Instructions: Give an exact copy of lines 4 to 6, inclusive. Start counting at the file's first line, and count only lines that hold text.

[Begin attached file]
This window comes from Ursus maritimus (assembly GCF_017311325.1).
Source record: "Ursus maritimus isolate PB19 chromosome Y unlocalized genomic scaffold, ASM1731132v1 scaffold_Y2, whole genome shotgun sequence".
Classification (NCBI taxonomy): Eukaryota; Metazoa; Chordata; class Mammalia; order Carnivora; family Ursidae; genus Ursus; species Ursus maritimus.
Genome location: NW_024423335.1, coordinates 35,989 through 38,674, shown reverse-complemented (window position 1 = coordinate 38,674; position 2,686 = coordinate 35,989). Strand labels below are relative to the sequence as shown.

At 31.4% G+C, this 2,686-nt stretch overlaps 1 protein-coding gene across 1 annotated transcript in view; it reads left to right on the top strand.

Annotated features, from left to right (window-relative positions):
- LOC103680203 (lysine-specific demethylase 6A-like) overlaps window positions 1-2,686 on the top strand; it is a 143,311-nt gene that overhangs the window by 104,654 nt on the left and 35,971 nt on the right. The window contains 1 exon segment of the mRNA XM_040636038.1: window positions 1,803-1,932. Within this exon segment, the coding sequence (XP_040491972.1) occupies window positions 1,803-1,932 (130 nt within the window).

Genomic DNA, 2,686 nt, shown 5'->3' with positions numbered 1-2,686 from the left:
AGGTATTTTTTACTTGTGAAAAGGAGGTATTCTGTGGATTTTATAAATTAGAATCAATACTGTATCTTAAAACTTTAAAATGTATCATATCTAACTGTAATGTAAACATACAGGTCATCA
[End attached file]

Genome location: NW_024423335.1, coordinates 35,989 through 38,674, shown reverse-complemented (window position 1 = coordinate 38,674; position 2,686 = coordinate 35,989). Strand labels below are relative to the sequence as shown.

At 31.4% G+C, this 2,686-nt stretch overlaps 1 protein-coding gene across 1 annotated transcript in view; it reads left to right on the top strand.

Annotated features, from left to right (window-relative positions):